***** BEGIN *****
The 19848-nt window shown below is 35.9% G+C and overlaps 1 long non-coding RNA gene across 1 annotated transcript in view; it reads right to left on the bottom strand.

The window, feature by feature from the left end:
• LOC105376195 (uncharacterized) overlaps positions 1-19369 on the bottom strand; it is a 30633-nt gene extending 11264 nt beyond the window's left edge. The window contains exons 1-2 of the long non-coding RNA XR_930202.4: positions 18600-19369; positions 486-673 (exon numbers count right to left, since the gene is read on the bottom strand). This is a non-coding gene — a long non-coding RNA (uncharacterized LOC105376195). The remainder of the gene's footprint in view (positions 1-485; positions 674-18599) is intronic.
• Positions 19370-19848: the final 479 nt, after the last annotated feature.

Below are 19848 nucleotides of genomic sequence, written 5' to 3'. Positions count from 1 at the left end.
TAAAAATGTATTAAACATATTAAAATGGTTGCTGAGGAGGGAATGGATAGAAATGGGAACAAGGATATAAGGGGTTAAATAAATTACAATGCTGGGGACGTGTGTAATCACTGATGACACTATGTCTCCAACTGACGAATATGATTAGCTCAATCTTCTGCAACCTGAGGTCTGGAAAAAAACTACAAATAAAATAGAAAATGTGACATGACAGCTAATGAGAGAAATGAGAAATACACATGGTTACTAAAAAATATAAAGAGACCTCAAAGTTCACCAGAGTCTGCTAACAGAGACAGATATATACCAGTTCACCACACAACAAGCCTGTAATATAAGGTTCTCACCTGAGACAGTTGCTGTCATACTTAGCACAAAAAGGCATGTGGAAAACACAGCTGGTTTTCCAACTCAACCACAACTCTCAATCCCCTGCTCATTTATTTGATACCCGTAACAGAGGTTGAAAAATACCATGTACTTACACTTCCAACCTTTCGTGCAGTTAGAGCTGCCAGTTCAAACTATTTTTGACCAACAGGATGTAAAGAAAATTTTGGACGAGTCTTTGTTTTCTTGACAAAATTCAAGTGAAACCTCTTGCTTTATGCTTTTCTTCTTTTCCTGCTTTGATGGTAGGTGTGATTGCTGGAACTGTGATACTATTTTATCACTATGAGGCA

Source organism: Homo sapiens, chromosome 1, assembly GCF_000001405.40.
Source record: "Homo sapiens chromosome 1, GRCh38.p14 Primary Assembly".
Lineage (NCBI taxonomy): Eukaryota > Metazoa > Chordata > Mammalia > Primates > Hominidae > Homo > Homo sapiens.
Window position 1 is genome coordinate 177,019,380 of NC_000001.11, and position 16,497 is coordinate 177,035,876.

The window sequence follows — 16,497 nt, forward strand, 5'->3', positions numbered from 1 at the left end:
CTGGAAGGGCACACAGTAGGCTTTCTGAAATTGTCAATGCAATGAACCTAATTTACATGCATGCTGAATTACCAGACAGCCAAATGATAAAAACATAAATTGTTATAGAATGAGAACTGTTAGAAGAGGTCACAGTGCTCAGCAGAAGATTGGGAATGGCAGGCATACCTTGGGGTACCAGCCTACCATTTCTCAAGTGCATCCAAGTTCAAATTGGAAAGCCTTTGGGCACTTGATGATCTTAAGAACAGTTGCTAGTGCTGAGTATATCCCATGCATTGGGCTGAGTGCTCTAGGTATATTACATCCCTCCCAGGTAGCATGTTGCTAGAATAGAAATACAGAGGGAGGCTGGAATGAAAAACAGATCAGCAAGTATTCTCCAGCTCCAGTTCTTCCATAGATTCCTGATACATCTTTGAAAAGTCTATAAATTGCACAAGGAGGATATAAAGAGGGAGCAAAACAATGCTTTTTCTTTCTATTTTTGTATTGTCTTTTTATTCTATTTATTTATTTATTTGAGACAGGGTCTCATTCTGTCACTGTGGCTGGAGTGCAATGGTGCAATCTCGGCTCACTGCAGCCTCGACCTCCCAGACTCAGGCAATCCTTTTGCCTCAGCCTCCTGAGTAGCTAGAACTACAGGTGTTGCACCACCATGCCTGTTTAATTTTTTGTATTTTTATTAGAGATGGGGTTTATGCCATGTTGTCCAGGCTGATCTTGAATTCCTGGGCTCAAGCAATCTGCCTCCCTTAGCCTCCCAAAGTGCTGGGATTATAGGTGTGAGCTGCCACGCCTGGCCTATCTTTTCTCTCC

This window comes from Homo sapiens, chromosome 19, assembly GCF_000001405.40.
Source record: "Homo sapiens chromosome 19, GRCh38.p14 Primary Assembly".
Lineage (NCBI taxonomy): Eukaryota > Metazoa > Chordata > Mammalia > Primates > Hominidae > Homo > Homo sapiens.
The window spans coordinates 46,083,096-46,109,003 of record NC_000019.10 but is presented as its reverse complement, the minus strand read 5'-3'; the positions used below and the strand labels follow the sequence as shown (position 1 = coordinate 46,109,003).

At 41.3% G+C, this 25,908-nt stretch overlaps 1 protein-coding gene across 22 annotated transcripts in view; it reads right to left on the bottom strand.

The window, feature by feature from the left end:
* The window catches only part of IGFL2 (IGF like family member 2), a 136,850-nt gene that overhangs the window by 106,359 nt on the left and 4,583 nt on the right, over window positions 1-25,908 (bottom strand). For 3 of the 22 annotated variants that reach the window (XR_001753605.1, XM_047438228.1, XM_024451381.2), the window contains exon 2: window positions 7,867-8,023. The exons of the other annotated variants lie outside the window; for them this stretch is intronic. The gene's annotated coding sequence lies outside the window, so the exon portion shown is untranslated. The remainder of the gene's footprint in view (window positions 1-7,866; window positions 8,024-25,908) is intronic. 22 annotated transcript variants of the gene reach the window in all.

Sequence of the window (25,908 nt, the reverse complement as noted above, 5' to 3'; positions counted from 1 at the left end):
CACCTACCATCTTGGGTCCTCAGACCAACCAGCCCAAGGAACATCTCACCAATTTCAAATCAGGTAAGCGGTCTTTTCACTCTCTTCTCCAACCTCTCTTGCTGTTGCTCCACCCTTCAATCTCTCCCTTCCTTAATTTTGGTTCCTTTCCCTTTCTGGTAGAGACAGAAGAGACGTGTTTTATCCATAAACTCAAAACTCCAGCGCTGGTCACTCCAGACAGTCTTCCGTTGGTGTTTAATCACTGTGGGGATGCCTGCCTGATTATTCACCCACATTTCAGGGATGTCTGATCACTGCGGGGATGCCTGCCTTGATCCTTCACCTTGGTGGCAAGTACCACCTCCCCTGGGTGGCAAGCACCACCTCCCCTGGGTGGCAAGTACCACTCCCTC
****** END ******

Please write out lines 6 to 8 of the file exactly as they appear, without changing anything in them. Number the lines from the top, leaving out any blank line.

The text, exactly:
TAAAAATGTATTAAACATATTAAAATGGTTGCTGAGGAGGGAATGGATAGAAATGGGAACAAGGATATAAGGGGTTAAATAAATTACAATGCTGGGGACGTGTGTAATCACTGATGACACTATGTCTCCAACTGACGAATATGATTAGCTCAATCTTCTGCAACCTGAGGTCTGGAAAAAAACTACAAATAAAATAGAAAATGTGACATGACAGCTAATGAGAGAAATGAGAAATACACATGGTTACTAAAAAATATAAAGAGACCTCAAAGTTCACCAGAGTCTGCTAACAGAGACAGATATATACCAGTTCACCACACAACAAGCCTGTAATATAAGGTTCTCACCTGAGACAGTTGCTGTCATACTTAGCACAAAAAGGCATGTGGAAAACACAGCTGGTTTTCCAACTCAACCACAACTCTCAATCCCCTGCTCATTTATTTGATACCCGTAACAGAGGTTGAAAAATACCATGTACTTACACTTCCAACCTTTCGTGCAGTTAGAGCTGCCAGTTCAAACTATTTTTGACCAACAGGATGTAAAGAAAATTTTGGACGAGTCTTTGTTTTCTTGACAAAATTCAAGTGAAACCTCTTGCTTTATGCTTTTCTTCTTTTCCTGCTTTGATGGTAGGTGTGATTGCTGGAACTGTGATACTATTTTATCACTATGAGGCA

Source organism: Homo sapiens, chromosome 1, assembly GCF_000001405.40.
Source record: "Homo sapiens chromosome 1, GRCh38.p14 Primary Assembly".